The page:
WIN: Francis Scott Key Public School in Austin to be Restored and Reused as The Field School (Chicago 7 2015)

“Located in the South Austin neighborhood of Chicago, Illinois, the building was originally home to the Francis Scott Key Public School. Built in 1907, the building was designed by Dwight Perkins when he was the chief architect of the Chicago Public Schools.

“The Key School originally served 300 students in kindergarten through 8th grade. As the neighborhood desegregated at the end of the 1960s, enrollment increased to nearly 800. The school remained overcrowded for decades, with the teachers’ lounge and several closets used as classrooms at one point.

“Through the early 2000s, the school district added several charter schools and other educational options to the area and the school’s enrollment began to drop. Within a decade, the school’s enrollment had been declined by half. In May of 2013, the Chicago Board of Education announced that it was closing 49 of its schools, the largest single wave of closings in the history of the United States.

“Using ‘low enrollment’ as the primary determining factor, the district flagged nearly half the schools in the system as under-capacity, including the Key School. The school closed in 2013 and has remained vacant since. Now, the doors will open once again to serve students of the South Austin neighborhood.

Once complete in 2023, the former Key School annex building will become the new, larger home of The Field School, an independent elementary school founded in 2017 to prioritize the educational needs of low-income students on the west side of Chicago. The Field School uses a distinctive pedagogical approach that is academically rigorous and holistic, with a strong emphasis on arts programming, family engagement, and community revitalization.

The Field School currently operates out of a rented church space in the Oak Park neighborhood and serves more than 150 students in kindergarten through 5th grade. It is, however, projected to run out of room to grow by the end of 2022. To provide the space needed for the school to operate and expand, the Field School purchased the historic Key School buildings. The initial phase of rehabilitation will reactivate the North annex building, enabling the Field School to increase student enrollment up to 400.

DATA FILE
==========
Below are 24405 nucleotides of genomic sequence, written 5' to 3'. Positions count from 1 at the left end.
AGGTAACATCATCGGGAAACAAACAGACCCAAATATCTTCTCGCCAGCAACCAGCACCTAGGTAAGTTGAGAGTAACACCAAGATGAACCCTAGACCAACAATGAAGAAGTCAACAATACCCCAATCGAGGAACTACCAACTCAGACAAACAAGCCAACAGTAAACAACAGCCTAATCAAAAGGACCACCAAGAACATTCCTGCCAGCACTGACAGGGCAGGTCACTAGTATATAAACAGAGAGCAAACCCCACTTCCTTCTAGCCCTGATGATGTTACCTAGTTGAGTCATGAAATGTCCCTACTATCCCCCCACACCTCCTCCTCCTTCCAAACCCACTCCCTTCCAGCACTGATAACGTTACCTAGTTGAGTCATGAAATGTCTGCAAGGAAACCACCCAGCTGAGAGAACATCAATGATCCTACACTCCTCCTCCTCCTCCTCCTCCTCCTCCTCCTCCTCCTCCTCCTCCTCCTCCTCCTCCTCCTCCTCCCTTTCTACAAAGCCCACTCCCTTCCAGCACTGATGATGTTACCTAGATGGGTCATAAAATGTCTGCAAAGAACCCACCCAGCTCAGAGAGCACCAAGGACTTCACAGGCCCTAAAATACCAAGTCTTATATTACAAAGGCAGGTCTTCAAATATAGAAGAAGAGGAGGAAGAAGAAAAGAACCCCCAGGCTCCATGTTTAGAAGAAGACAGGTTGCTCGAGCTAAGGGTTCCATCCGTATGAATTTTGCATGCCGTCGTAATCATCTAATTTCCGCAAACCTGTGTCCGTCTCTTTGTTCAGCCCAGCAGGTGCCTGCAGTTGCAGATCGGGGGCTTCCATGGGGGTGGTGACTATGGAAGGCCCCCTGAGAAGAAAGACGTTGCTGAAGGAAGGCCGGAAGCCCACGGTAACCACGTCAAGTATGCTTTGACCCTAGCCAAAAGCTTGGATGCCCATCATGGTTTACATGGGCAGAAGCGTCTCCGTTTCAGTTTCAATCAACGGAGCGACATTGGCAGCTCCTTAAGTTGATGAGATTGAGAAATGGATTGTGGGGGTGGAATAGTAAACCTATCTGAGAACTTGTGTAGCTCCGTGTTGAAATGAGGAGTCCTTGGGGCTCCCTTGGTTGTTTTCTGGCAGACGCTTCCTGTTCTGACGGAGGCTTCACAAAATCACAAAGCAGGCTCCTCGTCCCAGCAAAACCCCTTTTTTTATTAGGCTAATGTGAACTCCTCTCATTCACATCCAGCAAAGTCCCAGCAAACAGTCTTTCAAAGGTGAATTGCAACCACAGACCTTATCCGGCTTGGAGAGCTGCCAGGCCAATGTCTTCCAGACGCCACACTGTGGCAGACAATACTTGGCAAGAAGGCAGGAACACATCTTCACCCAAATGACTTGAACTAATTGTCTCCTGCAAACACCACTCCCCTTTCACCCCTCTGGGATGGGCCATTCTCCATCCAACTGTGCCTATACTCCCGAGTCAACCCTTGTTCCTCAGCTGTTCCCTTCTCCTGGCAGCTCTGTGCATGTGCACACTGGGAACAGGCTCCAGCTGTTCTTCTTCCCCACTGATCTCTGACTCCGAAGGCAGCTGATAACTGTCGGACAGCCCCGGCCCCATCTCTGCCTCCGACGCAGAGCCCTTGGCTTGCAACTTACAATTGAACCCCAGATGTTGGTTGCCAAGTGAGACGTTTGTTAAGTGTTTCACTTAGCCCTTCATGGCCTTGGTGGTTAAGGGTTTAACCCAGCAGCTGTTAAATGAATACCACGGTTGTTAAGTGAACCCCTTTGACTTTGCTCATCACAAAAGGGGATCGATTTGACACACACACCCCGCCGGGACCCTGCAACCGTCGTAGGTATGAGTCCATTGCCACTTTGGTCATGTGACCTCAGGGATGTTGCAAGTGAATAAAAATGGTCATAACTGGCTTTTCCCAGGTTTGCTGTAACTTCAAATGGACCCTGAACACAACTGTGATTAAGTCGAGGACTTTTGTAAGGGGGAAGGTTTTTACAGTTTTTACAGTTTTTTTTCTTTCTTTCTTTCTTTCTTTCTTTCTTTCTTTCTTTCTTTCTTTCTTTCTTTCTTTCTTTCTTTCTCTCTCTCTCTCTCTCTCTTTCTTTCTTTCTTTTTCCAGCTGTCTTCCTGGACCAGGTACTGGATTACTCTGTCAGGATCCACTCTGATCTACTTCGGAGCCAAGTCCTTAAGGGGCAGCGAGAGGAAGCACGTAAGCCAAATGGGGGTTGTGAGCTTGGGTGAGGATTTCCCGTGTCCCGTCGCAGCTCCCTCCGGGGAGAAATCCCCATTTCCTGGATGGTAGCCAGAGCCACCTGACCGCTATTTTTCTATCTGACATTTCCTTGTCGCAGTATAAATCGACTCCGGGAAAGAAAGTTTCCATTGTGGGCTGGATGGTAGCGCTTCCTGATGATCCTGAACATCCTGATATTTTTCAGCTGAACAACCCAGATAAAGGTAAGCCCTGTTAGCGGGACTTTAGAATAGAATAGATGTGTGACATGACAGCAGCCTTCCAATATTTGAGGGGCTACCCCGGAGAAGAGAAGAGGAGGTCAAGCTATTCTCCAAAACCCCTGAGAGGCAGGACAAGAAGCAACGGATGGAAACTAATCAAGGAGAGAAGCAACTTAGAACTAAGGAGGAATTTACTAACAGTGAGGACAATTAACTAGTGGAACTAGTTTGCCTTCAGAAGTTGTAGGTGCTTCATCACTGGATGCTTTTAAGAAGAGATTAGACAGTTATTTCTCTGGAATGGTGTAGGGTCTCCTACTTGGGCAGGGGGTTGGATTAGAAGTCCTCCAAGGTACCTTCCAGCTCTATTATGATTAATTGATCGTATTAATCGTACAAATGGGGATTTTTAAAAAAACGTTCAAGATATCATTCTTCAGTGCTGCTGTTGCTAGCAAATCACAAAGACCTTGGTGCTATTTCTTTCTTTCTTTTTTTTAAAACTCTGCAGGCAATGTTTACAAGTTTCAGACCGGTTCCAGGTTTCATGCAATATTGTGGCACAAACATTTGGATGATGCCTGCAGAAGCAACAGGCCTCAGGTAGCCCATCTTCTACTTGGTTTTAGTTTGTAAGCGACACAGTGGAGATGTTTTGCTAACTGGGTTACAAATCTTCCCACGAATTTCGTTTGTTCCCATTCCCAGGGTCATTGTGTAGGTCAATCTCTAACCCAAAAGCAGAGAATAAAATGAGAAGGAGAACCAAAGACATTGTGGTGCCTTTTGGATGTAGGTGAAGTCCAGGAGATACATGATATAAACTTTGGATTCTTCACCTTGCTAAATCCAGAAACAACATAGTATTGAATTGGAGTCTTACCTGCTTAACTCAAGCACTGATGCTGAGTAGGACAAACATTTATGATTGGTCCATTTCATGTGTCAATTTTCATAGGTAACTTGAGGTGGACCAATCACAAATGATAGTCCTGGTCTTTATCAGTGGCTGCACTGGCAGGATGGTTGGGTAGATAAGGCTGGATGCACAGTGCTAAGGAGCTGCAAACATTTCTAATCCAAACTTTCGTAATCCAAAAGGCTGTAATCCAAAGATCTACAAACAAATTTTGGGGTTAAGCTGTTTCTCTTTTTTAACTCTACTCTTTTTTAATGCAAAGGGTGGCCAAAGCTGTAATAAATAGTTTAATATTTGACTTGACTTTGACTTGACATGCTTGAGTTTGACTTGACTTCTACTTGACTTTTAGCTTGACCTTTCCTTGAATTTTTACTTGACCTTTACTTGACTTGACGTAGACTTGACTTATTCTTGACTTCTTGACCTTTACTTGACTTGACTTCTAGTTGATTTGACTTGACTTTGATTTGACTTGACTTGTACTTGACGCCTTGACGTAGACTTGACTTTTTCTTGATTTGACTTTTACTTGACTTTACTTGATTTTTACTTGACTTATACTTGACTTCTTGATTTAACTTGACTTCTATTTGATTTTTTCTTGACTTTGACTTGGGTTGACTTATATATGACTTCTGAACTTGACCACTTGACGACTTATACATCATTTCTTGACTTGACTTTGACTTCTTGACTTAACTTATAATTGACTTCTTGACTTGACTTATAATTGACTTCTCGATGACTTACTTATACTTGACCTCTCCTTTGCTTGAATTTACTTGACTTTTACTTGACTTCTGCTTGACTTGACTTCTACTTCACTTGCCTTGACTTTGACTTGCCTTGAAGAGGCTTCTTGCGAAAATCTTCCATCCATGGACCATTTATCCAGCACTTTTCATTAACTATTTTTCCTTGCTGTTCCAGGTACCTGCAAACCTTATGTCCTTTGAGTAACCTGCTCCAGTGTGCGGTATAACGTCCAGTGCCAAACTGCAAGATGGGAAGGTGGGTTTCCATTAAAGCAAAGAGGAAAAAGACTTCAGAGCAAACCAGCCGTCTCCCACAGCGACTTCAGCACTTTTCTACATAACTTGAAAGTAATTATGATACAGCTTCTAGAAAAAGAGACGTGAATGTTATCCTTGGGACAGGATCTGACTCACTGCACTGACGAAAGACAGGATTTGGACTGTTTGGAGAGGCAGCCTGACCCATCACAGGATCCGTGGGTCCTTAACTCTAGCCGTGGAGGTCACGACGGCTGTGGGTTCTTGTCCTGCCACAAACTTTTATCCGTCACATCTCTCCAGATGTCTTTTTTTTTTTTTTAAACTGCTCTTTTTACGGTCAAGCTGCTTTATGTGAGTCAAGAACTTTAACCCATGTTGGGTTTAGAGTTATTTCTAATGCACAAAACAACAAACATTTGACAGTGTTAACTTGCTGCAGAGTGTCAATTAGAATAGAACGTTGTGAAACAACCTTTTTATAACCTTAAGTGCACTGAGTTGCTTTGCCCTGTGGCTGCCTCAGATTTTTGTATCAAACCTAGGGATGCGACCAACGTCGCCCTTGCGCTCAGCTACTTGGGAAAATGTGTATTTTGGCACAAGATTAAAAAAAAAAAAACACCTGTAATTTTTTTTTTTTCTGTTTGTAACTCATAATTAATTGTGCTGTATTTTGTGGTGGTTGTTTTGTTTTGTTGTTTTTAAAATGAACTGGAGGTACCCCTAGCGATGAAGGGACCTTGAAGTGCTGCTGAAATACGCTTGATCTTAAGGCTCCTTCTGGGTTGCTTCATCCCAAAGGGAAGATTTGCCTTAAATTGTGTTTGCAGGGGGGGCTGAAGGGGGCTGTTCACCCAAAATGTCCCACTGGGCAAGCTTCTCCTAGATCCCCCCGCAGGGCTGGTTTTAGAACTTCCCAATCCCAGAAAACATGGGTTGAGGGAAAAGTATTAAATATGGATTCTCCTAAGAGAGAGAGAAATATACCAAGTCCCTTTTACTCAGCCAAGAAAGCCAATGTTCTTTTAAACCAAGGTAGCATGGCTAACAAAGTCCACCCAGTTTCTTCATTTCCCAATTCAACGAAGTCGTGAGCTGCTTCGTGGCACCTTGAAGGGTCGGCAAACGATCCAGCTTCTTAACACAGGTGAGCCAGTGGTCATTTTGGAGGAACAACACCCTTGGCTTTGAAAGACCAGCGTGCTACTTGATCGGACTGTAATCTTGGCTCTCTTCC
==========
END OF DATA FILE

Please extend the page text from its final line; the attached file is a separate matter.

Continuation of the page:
“Purchasing and revitalizing the vacant school buildings will allow the Field School to move from the more affluent Oak Park neighborhood into the Austin neighborhood of Chicago’s Westside, where the need for quality and accessible elementary school education is great.

“Every year, at least half of the School’s seats are reserved for families from low-income homes (meaning they either qualify for free or reduced-price lunch or Section 8 housing assistance). This school year, 25% of the students at the School come from extremely low-income families earning less than $30,000 a year. The School’s goal with the expansion is to increase the extremely low-income student population to thirty percent (30%) or greater.

“NTCIC’s New Markets Tax Credit (NMTC) investment will reduce the fundraising burden on the school. It will also help prevent significant delays in completing the rehabilitation, allowing the Field School to move to its new home and begin increasing enrollment. The project will create an estimated 55 construction and permanent jobs and retain 15 existing positions.

“The $4.7 million project was made possible in part by $3.25 million in NMTC allocation provided by NTCIC’s Irvin Henderson Main Street Revitalization Fund. Additional project financing also included over $1 million in fundraising efforts from the Field School.”

There are more than a dozen former Chicago Public School Buildings that remain vacant awaiting possible sale or reuse. Preservation Chicago encourages the City of Chicago and the Chicago Board of Education to accelerate the speed at which these important buildings are returned to a community use through adaptive reuse including community oriented uses such as affordable housing. Gyms, pools and auditoriums could be reused as community centers and school kitchens could be repurposed to serve meals to those most vulnerable within our communities.

Read more at the National Trust Community Investment Corporation


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